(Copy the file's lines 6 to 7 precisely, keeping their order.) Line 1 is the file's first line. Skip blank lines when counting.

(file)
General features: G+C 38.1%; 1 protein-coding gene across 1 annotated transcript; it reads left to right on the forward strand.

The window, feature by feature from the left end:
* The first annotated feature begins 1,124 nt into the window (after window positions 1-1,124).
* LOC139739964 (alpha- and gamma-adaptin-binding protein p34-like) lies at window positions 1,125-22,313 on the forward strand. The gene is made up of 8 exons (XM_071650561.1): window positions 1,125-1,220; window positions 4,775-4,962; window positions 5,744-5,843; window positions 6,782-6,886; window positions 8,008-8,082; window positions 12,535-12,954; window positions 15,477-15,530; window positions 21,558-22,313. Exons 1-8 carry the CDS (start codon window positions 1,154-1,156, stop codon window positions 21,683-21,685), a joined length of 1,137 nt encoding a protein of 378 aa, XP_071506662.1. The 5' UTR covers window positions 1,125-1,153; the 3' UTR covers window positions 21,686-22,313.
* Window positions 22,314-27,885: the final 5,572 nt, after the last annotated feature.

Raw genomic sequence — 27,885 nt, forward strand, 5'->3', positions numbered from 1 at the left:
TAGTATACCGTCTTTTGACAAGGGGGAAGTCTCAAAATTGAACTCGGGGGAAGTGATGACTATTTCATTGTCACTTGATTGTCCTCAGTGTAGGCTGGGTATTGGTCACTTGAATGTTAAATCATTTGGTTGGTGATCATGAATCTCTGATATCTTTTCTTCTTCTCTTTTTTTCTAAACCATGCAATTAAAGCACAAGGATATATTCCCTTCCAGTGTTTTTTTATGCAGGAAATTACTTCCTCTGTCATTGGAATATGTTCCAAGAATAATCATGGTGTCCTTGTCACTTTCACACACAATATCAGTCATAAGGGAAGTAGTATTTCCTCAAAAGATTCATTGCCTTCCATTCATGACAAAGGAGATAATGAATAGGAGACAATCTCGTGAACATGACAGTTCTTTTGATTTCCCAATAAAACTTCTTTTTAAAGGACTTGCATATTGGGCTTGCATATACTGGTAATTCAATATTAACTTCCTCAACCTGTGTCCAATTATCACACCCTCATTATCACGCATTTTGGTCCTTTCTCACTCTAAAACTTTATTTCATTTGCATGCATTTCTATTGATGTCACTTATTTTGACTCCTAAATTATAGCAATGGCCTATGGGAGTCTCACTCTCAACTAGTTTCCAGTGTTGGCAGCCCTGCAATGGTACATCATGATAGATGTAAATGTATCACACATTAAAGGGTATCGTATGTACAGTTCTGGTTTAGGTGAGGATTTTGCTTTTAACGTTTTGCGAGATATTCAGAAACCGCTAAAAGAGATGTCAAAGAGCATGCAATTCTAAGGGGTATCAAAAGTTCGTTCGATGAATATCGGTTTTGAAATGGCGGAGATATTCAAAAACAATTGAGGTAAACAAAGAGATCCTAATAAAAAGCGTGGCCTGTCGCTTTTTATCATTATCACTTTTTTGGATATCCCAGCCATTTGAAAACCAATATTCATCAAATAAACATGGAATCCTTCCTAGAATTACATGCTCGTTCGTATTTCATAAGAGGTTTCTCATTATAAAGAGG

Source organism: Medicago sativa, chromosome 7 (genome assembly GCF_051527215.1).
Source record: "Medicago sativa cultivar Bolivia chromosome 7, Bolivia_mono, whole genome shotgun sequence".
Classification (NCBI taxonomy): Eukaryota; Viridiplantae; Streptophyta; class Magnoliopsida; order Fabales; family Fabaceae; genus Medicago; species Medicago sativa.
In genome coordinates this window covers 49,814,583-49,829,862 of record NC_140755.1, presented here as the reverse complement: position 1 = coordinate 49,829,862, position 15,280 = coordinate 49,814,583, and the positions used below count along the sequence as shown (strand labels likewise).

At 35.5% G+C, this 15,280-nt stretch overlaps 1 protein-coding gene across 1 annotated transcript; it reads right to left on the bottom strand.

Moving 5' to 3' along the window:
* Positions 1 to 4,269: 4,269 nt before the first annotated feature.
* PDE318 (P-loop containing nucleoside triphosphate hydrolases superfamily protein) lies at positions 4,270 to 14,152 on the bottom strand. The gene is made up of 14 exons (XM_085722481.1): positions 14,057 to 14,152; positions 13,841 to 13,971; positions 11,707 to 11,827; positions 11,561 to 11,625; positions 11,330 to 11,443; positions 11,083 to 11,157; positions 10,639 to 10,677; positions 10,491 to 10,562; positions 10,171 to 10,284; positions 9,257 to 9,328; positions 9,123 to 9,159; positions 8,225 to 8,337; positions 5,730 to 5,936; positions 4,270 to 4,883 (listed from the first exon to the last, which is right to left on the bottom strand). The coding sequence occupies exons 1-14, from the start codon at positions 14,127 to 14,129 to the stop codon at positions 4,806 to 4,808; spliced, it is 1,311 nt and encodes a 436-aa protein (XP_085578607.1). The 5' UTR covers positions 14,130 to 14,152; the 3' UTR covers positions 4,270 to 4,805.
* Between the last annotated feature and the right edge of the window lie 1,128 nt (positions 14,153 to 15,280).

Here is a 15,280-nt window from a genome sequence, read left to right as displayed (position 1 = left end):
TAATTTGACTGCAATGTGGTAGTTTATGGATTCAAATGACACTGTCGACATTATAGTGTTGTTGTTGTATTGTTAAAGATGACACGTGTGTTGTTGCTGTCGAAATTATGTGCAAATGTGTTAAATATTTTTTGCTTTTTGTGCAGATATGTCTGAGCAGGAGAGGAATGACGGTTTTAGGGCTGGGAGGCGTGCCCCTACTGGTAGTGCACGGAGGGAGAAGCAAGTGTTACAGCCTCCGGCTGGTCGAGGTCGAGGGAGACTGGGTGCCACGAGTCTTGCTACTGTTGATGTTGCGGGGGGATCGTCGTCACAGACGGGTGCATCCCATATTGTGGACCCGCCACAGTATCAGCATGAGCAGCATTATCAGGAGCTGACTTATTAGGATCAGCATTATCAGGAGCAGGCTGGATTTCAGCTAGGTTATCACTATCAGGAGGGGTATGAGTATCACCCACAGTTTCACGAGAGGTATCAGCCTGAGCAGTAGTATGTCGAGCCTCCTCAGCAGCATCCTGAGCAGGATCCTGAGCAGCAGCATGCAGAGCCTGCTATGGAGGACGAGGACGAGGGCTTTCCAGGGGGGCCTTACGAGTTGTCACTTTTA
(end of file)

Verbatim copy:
Raw genomic sequence — 27,885 nt, forward strand, 5'->3', positions numbered from 1 at the left:
TAGTATACCGTCTTTTGACAAGGGGGAAGTCTCAAAATTGAACTCGGGGGAAGTGATGACTATTTCATTGTCACTTGATTGTCCTCAGTGTAGGCTGGGTATTGGTCACTTGAATGTTAAATCATTTGGTTGGTGATCATGAATCTCTGATATCTTTTCTTCTTCTCTTTTTTTCTAAACCATGCAATTAAAGCACAAGGATATATTCCCTTCCAGTGTTTTTTTATGCAGGAAATTACTTCCTCTGTCATTGGAATATGTTCCAAGAATAATCATGGTGTCCTTGTCACTTTCACACACAATATCAGTCATAAGGGAAGTAGTATTTCCTCAAAAGATTCATTGCCTTCCATTCATGACAAAGGAGATAATGAATAGGAGACAATCTCGTGAACATGACAGTTCTTTTGATTTCCCAATAAAACTTCTTTTTAAAGGACTTGCATATTGGGCTTGCATATACTGGTAATTCAATATTAACTTCCTCAACCTGTGTCCAATTATCACACCCTCATTATCACGCATTTTGGTCCTTTCTCACTCTAAAACTTTATTTCATTTGCATGCATTTCTATTGATGTCACTTATTTTGACTCCTAAATTATAGCAATGGCCTATGGGAGTCTCACTCTCAACTAGTTTCCAGTGTTGGCAGCCCTGCAATGGTACATCATGATAGATGTAAATGTATCACACATTAAAGGGTATCGTATGTACAGTTCTGGTTTAGGTGAGGATTTTGCTTTTAACGTTTTGCGAGATATTCAGAAACCGCTAAAAGAGATGTCAAAGAGCATGCAATTCTAAGGGGTATCAAAAGTTCGTTCGATGAATATCGGTTTTGAAATGGCGGAGATATTCAAAAACAATTGAGGTAAACAAAGAGATCCTAATAAAAAGCGTGGCCTGTCGCTTTTTATCATTATCACTTTTTTGGATATCCCAGCCATTTGAAAACCAATATTCATCAAATAAACATGGAATCCTTCCTAGAATTACATGCTCGTTCGTATTTCATAAGAGGTTTCTCATTATAAAGAGG